What else can possibly be said about Dr. Strangelove? It is one of the most pointed and daring political satires ever made; the cold war rendered to a sadistic game of poker, where the stakes happen to be the continuation of the human race. Arguably the most well-known among Kubrick’s works, again continuing the director’s common themes of depicting the faults of powerful institutions and its hierarchies by showing how inept the Western and Eastern leaders are at handling a crisis of severe magnitude and unbelievable consequence. Adapted from the serious Novel Red Alert, Kubrick and his writing team of Terry Southern and Peter George decided to take the material another way. Sidney Lument would take the source material faithfully with Fail Safe the same year, turning out to be more of-the-moment alarmist than memorable in the subsequent years. Dr. Strangelove on the other hand is oddly comforting in its ridiculousness, but searing in its message. The movie is timeless for its characters, quotes and ending. The gold standard for dark humor, in presenting a horrifying and real-life concept but with a frankness that allows for the ideas to hit home more effectively. We are given a humorous look at 60’s West Vs. East politics run amuck, but with a pessimistic overtone about the real threat of Nuclear annihilation.
Full Metal Jacket stands completely on its own as stirring depiction of the Vietnam War and Basic Training that serves as the prolog. With an unforgettable turn by R. Lee Ermey as the Drill Sergeant Hartman willing to do all that is in his power to break the new recruits down to simple mindless killing machines. Vincent D’Onofrio as Private Pyle is the center of the instructor’s rage and constant verbal assaults. Driving the poor guy to insanity as he shoots his tormentor and takes his own life before being shipped out. The first half of the movie is usually what audiences remember the most, but it is the second half actually taking place in Vietnam that Kubrick’s message becomes abundantly clear. Private James T. “Joker” Davis (Matthew Modine) is the audience surrogate, observing the military clusterfuck and glibly making fun of the deteriorating tactical situation as part of the Army Press Corp. He and his squad get entrenched in a battle-scarred city as the night falls trying to take out a merciless sniper. In the end the hellish landscape and chaos absorbs Joker and his fellow soldiers to where they are all in unison singing “Mickey Mouse”, (A slang term for an organization made up of unprofessional and self-destructive members, also echoing the ending to Paths of Glory; now the soldiers know all the words) the pure insanity of combat takes hold and the individual is gone, lost in the fray.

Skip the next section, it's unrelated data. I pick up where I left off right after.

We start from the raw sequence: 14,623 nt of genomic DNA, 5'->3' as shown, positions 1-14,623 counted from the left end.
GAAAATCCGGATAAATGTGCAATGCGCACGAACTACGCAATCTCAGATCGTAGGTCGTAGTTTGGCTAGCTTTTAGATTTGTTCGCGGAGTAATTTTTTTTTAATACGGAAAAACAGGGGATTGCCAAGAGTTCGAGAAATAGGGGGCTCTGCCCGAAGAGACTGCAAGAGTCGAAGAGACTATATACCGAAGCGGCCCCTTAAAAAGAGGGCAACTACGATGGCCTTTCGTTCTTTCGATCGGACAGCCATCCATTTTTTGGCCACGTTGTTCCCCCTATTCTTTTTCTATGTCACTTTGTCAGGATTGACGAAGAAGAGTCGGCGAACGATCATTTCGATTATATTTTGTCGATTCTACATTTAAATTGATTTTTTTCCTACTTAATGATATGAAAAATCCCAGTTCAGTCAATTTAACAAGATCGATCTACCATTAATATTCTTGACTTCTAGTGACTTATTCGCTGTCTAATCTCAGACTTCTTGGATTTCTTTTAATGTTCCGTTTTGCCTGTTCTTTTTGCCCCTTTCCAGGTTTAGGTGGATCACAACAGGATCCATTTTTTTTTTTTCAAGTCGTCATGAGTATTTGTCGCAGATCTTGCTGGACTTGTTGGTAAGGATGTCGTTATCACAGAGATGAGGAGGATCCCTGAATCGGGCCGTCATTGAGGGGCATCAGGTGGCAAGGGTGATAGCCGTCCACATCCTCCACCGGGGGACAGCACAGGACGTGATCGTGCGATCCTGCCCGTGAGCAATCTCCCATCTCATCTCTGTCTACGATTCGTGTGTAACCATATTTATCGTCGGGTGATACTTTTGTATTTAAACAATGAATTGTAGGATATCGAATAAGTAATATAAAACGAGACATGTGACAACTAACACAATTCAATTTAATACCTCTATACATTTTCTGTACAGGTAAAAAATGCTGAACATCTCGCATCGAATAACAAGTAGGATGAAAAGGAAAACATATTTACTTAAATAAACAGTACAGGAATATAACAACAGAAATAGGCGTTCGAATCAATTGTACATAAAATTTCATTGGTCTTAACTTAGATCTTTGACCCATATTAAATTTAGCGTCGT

Ingmar Bergman called his Faith Trilogy, comprising of Through A Glass Darkly, Winter Light and The Silence, a series of “Reduction”. In that each film is a reduction in the presence of God or a higher power at work on the characters, the progression shows the increasing coldness and detachment of people. Kubrick has a similar mechanism in these films; Paths Of Glory presents the absolute hypocrisy of War but still has glimmer’s of hope in the basic humanity of the soldiers, Dr. Strangelove portrays the hilarity of the ineptness of world leaders in crisis but is also about the dangerous irony of Mutual Assured Destruction, Full Metal Jacket is the ultimate detachment of any sort of levity in times of war; the destruction of the individual and humanity to serve a horrific cause. The three very different conflicts put through the same critical and unflinching scrutiny; times and people change, war doesn’t. Whenever a new conflict is just on the horizon these themes and situations are sure to follow right along side.
“We’ll Meet Again.. Don’t Know When Don’t Know How…” indeed